2013 Ford C-MAX SEL Hybrid Rental Review, Avis/National

2013 Ford C-MAX SEL_front three fourths

Notable standard features on Avis/National’s 2013 Ford C-MAX SEL Hybrid

  • 2.0L 4-cyl (141-hp, 129 ft-lb) + electric motor (118-hp, 117 ft-lb); net power (188 hp); 0-60 mph (MotorTrend) ~ 8.1 seconds
  • 47/47 (city/hwy) mpg fuel economy
  • Regular gas
  • 24.5 cubic feet (2nd row seats up)/52.6 cubic feet (2nd row seats folded) + hidden rear cargo bin storage
  • Power windows, heated side mirrors with integrated blind spot inset mirrors and turn signals, locks
  • Manual tilt & telescoping steering wheel with audio & cruise controls
  • 10-way power driver’s seat with power lumbar, manual passenger’s seat, leather, heated
  • Automatic headlamps
  • Dual zone automatic HVAC with rear ducts
  • 110V rear outlet
  • Push button ignition
  • Ultrasonic parking sensors
  • 6 speaker audio with AM/FM/CD/MP3/Sync  (6 month complimentary Sirius subscription)
  • 8” center stack display with MyFordTouch
  • Inputs: 2 x USB, RCA audio/video, SD Card, Bluetooth/Sync
  • 60/40 split-fold rear seats

PROS:

- Excellent visibility, airy cabin with generous headroom
- Theoretical and real-world fuel economy
- Cabin tech & comfort superior to Toyota Prius
- More utilitarian than the 2013 Ford Fusion SE Hybrid, storage nooks and crannies aplenty

CONS:

- Bottom half of chrome surround is reflected in the instrument cluster
- Couldn’t get the hands-free liftgate to work consistently

CONCLUSION: Ditch the Prius, get the C-MAX instead.  Might be even better equipped than most rental fleet ’13 Fusion Hybrids.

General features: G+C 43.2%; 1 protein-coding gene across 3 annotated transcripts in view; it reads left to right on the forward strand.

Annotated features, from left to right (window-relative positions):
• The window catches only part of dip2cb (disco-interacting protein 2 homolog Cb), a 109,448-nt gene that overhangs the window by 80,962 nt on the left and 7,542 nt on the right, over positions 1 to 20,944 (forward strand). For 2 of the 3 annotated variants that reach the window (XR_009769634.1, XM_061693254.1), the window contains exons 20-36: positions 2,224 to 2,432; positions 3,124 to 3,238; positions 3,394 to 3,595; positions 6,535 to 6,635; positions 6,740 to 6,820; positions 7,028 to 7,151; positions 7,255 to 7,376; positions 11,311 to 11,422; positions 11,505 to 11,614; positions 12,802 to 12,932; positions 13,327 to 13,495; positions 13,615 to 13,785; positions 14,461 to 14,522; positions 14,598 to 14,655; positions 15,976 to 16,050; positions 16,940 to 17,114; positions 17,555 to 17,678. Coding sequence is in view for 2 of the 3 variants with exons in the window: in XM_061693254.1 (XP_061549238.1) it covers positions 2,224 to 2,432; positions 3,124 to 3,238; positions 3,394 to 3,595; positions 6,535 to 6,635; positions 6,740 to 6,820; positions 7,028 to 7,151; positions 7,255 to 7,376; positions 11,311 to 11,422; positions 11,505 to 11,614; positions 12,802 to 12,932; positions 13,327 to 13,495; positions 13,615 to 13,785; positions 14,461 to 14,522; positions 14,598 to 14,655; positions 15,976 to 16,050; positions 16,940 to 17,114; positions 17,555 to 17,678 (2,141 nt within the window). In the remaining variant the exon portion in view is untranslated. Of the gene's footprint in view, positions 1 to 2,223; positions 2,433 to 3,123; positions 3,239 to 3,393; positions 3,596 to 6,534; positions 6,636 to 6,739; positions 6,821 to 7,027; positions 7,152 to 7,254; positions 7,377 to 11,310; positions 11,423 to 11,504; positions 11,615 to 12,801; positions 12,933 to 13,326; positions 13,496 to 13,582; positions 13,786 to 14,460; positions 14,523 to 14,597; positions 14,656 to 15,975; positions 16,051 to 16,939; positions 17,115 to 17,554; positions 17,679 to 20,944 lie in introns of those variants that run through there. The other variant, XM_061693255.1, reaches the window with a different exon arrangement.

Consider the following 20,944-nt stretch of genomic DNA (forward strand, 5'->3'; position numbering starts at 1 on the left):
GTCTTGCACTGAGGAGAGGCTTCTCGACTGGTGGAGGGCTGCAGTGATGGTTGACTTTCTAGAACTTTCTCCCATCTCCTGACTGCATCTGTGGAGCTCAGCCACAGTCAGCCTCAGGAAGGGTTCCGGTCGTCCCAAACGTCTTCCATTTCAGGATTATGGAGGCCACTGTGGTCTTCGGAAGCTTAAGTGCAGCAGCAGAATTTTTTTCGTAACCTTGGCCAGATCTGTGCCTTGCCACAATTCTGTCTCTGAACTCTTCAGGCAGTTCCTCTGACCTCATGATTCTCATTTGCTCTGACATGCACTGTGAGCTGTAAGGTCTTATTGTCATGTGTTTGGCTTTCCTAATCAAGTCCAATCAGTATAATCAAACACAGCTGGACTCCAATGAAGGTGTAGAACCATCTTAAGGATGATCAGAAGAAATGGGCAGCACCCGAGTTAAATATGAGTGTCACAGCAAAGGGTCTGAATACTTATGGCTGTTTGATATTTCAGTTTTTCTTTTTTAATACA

I’ve spotted a few 2013 Ford C-MAXes on the roads; not many, but enough to pique my interest.  The C-MAX bears a similarly bulbous shape to the Prius and looks like an ungainly, tall Ford Focus wagon.  As I discovered on my rental, the C-MAX is far superior to the Prius.

To refresh your memory of the very similar 2013 Ford Fusion SE Hybrid, please refer to our previous review here:

2013 Ford Fusion SE Hybrid

To read my updated thoughts on the C-MAX’s highly touted fuel economy, see the posts here:

http://www.carrentingreviews.com/2013/02/22/2013-ford-c-max-mileage/

http://www.carrentingreviews.com/2013/02/25/2013-ford-c-max-fuel-economy/

2013 Ford C-MAX SEL_front closeup

Both Avis and National have acquired a few Ford C-MAX vehicles at DCA.  Avis classifies it as a hybrid car under their Cool Car specialty vehicle class and National classifies it as an SCAH or Standard Hybrid, which falls under the same classification as the 2013/2012 Toyota Prius and 2013 Ford Fusion Hybrids.  Both companies will likely charge a per diem upgrade fee to rent the C-MAX.

2013 Ford C-MAX SEL_overhead rear sideline

The 2013 Ford C-MAX SEL Hybrid starts at $28,365 and this rental added Equipment Group 302A (+$1,915; including factory navigation, 9-speaker Sony HD-Audio, power liftgate, rearview camera) and White Platinum paint (+$595) for a total as-rented price of $31,420.  17-inch painted aluminum wheels are standard equipment.  This particular C-MAX was also brand news!

As you’ll notice, this C-MAX Hybrid was better optioned than both 2013 Ford Fusion types that I rented.  If you spot both a C-MAX Hybrid and a 2013 Ford Fusion Hybrid on the rental lot, then it might be worth your while to compare the trim levels and options.

2013 Ford C-MAX SEL_front grille